As a Christian, I have often considered the implications of being a “vigilante” and weighed this against Scripture to find God’s opinion on the subject. And while there are certainly many entries in the Bible in which He has tasked an individual with carrying out his divine retribution (see Samson, Ehud, David, and so many more), I find quite consistently that with each of these individuals they were tasked by God specifically to perform these actions. These were not revenge missions taken on for any sense of personal gain, but rather were divinely orchestrated events to alter the course of history in a meaningful way. So to get a full Scriptural idea of God’s feelings on the subject, we have one principle place to turn… the man Jesus Christ.
Charged with FRAUDULENT IDENTITY: in Luke chapter 4 we find the familiar account of Jesus being tempted by the devil in the wilderness. What is notable here is that the devil was not content to merely tempt Jesus, but he introduced it with the mocking question, “IF you are the Son of God”. The temptation was not merely for food to ease His hunger, or to showcase His power… satan was directly confronting Christ with a challenge to prove He was not a fraud, but in fact the Son of God. It had to be quite tempting for Jesus to simply squash satan like a bug right there and drop the mic with authority, but He showed restraint. Jesus knew who He was, and that He did not have to prove that to satan or anyone else.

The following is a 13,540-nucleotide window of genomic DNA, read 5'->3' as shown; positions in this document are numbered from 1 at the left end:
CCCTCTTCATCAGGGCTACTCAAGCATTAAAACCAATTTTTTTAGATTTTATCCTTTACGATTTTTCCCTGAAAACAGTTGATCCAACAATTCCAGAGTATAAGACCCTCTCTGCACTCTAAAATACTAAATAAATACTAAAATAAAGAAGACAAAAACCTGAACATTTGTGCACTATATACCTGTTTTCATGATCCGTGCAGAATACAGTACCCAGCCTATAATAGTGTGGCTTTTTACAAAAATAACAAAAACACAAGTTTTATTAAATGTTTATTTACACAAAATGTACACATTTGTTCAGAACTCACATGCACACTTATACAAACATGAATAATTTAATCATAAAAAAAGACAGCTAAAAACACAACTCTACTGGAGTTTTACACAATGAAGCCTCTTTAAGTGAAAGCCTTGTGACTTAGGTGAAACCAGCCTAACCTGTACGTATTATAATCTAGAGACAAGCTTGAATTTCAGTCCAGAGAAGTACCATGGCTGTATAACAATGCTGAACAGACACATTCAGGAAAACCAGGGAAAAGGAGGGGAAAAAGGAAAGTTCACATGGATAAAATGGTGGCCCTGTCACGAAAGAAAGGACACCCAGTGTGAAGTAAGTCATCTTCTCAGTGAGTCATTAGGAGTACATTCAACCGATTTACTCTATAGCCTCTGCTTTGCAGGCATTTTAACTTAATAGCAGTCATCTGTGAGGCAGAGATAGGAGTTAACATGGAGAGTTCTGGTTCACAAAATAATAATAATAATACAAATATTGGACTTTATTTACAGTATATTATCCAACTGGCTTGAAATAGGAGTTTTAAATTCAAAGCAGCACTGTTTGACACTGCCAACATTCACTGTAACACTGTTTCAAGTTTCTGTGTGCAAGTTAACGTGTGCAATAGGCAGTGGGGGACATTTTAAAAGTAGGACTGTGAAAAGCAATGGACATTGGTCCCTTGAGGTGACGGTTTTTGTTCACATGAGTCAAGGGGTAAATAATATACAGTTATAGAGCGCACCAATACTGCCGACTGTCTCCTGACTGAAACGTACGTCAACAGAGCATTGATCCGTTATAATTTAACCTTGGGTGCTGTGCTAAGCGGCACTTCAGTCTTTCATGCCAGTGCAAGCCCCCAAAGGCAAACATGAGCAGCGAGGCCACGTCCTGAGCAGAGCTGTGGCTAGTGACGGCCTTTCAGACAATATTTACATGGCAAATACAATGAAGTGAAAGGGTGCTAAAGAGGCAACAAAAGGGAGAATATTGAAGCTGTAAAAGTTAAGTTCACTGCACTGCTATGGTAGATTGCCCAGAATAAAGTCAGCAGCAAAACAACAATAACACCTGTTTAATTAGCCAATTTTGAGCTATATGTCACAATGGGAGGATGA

Attempted MURDER by his HOMETOWN: Luke chapter 4 is just not a good time to be Jesus. After enduring the wilderness battle Jesus goes to church and reads a selection of Scripture to the congregation. After informing them that He was the fulfillment of the prophecy He just read, the incredulous audience turned from passive listeners to violent murderers. In verse 28 we find those who knew Him only as the son of Joseph the carpenter leading Him to the top of a mountain to throw him off to His death. If you are a preacher, take heart… it is unlikely you will ever have a worse reaction to a sermon than the one Christ is having here. But rather than unleash the power that once swallowed up naysayers into the earth, He simply passed through them and went on His way without a word.